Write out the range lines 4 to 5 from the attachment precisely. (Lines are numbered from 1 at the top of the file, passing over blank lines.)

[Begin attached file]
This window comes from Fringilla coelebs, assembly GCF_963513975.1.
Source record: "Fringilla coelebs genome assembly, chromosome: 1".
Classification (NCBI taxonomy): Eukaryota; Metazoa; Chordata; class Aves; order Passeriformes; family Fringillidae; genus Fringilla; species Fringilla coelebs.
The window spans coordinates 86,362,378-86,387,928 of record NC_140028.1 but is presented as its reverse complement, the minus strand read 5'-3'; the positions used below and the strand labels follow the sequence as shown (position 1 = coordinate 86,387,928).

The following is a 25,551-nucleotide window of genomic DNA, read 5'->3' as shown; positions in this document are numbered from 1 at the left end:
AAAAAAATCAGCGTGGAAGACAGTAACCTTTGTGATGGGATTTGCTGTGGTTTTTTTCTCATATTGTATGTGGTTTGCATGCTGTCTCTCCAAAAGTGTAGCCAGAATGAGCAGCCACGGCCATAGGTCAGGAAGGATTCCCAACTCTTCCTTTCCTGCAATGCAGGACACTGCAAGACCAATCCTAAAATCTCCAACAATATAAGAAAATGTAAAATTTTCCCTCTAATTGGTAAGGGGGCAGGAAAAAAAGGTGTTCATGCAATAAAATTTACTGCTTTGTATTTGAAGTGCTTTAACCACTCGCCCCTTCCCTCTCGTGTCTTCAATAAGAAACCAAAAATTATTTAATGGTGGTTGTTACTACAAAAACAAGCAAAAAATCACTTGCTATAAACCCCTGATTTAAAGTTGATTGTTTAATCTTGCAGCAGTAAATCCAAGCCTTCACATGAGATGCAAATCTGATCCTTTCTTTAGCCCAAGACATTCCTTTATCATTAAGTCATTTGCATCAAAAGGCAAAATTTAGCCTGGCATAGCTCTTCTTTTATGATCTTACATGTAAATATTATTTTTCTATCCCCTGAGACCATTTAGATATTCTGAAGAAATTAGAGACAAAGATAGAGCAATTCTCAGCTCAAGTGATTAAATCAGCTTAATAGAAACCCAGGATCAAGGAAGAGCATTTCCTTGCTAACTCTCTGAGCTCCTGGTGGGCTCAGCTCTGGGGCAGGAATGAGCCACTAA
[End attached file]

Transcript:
The window spans coordinates 86,362,378-86,387,928 of record NC_140028.1 but is presented as its reverse complement, the minus strand read 5'-3'; the positions used below and the strand labels follow the sequence as shown (position 1 = coordinate 86,387,928).

The following is a 25,551-nucleotide window of genomic DNA, read 5'->3' as shown; positions in this document are numbered from 1 at the left end: